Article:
After a jury found the petitioner guilty of all counts, the circuit court judge sentenced the petitioner to a term of sixty-six years. Dkt. No. 1. The petitioner filed a motion for postconviction relief arguing ineffective assistance of counsel. Dkt. No. 1-1 at 2. He alleged that his counsel should have introduced evidence from a police report showing that the complaining witness had identified men other than him as her assailant (1) when shown a photo array that included photos of him and (2) during a live lineup in which he was present. Id. at 4. The circuit court denied the motion on the ground that the petitioner could not establish prejudice. Id.

         The petitioner filed a direct appeal. Id. at 1. The Wisconsin Court of Appeals agreed that he could not show that there was a reasonable probability that the result of the proceeding would have been different but for counsel's conduct. Id. at 6. Specifically, the court cited the petitioner's DNA left on a hat, gun slide and barrel, and the “conclusive matches” of the petitioner's blood and the victim's blood on the same jacket. Id. The Wisconsin Supreme Court denied the petitioner's petition for review under Wis.Stat. §808.10. Id. at 7.

         B. Standard

         Rule 4 of the Rules Governing §2254 Proceedings provides:

If it plainly appears from the face of the petition and any attached exhibits that the petitioner is not entitled to relief in the district court, the judge must dismiss the petition and direct the clerk to notify the petitioner. If the petition is not dismissed, the judge must order the respondent to file an answer, motion or other response within a fixed time, or to take other action the judge may order.

         A court allows a habeas petition to proceed unless it is clear that the petitioner is not entitled to relief in the district court. At the screening stage, the court expresses no view of the merits of any of the petitioner's claims. Rather, the court reviews the petition and exhibits to determine whether the petitioner has alleged that he is in custody in violation of the “Constitution or laws or treaties of the United States.” 28 U.S.C. §2254(a). If the state court denied the petition on the merits, this court can grant the petition only if the petitioner is in custody as a result of: (1) “a decision that was contrary to, or involved an unreasonable application of, clearly established Federal law, as determined by the United States Supreme Court;” or (2) “a decision that was based on an unreasonable application determination of the facts in light of the evidence presented in the state court proceeding.” 28 U.S.C. §2254(d).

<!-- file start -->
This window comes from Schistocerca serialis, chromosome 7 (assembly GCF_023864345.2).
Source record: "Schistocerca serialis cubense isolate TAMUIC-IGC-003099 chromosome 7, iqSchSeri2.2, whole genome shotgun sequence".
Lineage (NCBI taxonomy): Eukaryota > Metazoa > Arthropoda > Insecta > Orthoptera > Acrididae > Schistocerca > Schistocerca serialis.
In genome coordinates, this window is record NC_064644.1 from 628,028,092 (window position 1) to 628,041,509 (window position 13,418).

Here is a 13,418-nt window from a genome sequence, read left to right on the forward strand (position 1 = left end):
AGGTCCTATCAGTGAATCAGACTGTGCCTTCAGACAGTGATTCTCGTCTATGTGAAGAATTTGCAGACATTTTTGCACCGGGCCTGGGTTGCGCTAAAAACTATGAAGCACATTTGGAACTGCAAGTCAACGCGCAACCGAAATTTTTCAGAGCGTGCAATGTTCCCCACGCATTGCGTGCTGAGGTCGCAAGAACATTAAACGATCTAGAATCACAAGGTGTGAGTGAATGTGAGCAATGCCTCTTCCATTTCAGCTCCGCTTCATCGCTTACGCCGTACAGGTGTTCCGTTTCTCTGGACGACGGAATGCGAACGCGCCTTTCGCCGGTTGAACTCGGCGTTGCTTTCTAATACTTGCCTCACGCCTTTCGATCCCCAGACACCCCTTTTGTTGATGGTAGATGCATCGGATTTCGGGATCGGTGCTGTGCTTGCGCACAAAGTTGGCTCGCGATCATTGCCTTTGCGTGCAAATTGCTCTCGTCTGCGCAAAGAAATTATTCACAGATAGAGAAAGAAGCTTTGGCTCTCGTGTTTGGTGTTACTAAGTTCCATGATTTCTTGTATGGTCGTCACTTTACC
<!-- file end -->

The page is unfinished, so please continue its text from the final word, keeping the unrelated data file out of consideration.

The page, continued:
The court also considers whether the petitioner filed within the limitations period, exhausted his state court remedies and avoided procedural default. Generally, a state prisoner must file his habeas petition within one year of the judgment becoming final. 28 U.S.C. §2254(d)(1)(A). In addition, a state prisoner must exhaust the remedies available in the state courts before the district court may consider the merits of his federal petition. 28 U.S.C. §2254(b)(1)(A). If the district court discovers that the petitioner has included an unexhausted claim, the petitioner ...